Amazon leases a 328,053-square-foot industrial building in Hanover County
Just in time for the holiday rush, Amazon plans to open a new sorting operation in Hanover County on Sept. 1.
In what is the retailing giant’s third location in the Richmond region, Amazon will be the sole tenant in a 328,053-square-foot industrial distribution building that Devon USA just completed at Enterchange at Northlake, according to Edward Mitchell, managing director of Richmond-based Devon.
The building, the final one Devon USA is building in the Northlake industrial park located at 11600 N. Lakeridge Parkway, was designed as a speculative building. Site work began late last year. Yet before marketing or advertising began for the building, Mitchell said real estate brokers from Cushman & Wakefield | Thalhimer were able to set up an introduction between Amazon and Devon. “We first met with Amazon in January, and we were able to tailor the building to its specific use,” said Mitchell.
Construction began in earnest in February, and the building was up in about six months. “They had a tight delivery requirement,” said Mitchell. The project also includes an adjacent site for 331 parking spaces. Amazon has signed a long-term lease for the space, said Mitchell, who would not comment on the construction cost.
Both Mitchell and Linwood Thomas, director of economic development for Hanover County, said it was their understanding that Amazon wanted the operation up and running by Sept. 1, so it would be in place for the holiday rush of packages the company typically handles. The center is expected to create about 300 jobs.
According to the two men, the operation will be known as a “sortation center.” Amazon already has two massive fulfillment centers in Chesterfield and Dinwiddie Counties. Product from these centers will be sent to the new operation in Ashland for sorting before it is sent along to the U. S. Postal Service for last-mile delivery, Mitchell said.He credited the county for being a cooperative partner in the process to get the building up quickly. “They’ve done everything possible to make sure there were no delays.”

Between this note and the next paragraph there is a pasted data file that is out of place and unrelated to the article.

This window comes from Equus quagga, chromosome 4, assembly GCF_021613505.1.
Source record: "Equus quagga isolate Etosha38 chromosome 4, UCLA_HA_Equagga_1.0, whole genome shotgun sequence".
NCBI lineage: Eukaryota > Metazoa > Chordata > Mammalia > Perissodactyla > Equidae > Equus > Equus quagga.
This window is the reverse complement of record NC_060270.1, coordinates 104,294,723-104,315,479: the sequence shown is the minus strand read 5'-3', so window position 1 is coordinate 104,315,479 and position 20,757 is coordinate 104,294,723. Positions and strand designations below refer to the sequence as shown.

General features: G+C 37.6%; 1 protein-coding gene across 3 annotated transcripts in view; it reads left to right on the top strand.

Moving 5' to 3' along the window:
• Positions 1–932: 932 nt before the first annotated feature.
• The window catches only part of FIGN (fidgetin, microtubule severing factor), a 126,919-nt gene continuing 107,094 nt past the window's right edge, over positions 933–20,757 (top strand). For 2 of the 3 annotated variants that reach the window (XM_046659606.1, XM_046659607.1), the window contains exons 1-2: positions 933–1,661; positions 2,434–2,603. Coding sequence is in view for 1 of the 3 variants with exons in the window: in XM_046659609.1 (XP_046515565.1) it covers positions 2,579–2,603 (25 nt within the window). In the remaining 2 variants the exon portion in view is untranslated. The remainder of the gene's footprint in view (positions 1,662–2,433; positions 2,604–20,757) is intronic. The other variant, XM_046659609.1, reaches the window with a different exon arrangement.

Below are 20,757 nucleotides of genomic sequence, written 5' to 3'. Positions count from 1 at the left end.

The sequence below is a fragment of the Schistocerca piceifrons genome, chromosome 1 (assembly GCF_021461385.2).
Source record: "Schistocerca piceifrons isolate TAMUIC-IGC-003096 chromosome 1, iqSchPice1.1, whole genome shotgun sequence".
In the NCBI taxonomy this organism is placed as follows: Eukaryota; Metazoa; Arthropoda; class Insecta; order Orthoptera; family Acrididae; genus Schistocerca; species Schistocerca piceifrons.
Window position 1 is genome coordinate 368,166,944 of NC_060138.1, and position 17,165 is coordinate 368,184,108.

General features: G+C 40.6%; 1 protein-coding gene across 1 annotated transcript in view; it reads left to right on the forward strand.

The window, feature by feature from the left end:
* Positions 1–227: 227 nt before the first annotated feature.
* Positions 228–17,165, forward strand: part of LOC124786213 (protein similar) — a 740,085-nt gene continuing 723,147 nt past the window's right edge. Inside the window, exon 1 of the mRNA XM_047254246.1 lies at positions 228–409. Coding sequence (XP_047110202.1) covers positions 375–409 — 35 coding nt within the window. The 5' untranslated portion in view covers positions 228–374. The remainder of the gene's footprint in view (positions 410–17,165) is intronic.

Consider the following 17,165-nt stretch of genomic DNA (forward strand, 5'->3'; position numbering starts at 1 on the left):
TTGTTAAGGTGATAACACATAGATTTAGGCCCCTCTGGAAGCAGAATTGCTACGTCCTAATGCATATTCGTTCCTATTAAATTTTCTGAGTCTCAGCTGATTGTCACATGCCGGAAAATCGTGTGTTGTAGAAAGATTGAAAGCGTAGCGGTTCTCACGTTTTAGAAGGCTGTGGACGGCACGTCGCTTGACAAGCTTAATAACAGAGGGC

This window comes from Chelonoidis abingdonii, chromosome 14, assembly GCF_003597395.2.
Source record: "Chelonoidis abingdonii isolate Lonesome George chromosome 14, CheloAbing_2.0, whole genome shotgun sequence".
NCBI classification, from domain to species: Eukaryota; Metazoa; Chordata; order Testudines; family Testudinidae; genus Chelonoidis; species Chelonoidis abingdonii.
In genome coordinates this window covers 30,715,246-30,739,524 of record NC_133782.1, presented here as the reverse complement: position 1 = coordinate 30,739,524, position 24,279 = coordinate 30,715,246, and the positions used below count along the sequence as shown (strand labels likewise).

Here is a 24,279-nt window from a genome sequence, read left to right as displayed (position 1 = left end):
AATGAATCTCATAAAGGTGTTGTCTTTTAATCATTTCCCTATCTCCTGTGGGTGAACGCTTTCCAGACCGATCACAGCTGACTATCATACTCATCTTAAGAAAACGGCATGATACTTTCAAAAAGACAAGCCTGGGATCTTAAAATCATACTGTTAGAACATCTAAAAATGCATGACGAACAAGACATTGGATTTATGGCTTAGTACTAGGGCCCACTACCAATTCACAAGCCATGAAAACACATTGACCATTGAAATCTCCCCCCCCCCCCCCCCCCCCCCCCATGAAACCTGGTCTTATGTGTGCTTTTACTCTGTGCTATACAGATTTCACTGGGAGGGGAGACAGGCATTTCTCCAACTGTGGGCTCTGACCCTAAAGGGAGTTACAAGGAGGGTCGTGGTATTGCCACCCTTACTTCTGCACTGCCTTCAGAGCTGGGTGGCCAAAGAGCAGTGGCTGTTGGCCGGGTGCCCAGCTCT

While Devon still has to go through building inspections in August, Amazon is scheduled to take occupancy by Sept. 1. “If you drive by the building today, you would see Amazon well along in installing their equipment,” said Mitchell.
Amazon did not seek local and state incentives for the project, and Thomas says that may be the reason why word did not leak out earlier about the retailer’s plans. However, once the company began advertising for jobs in the local media, Thomas says the county began receiving inquiries about the building. Richmond BizSense first reported on the new Amazon operation earlier today. Amazon did not respond to requests for a comment about this expansion or plans for future expansions in the Richmond market.
While the county knew a big company was interested in the building, it did not know Amazon was the tenant until about three months ago, Thomas said. He added that the county is thankful that Devon “had the vision and the foresight to take the project on.”
That the fast-track process worked so well shows that the county is willing to work with developers to expedite projects, said Thomas. “I haven’t seen one come out of the ground that quickly.”
In another expansion of its footprint in the Richmond metropolitan area, the Richmond-Times Dispatch reported that Amazon is listed as a tenant on building permits for an existing warehouse building in Henrico County near the Richmond Raceway Complex.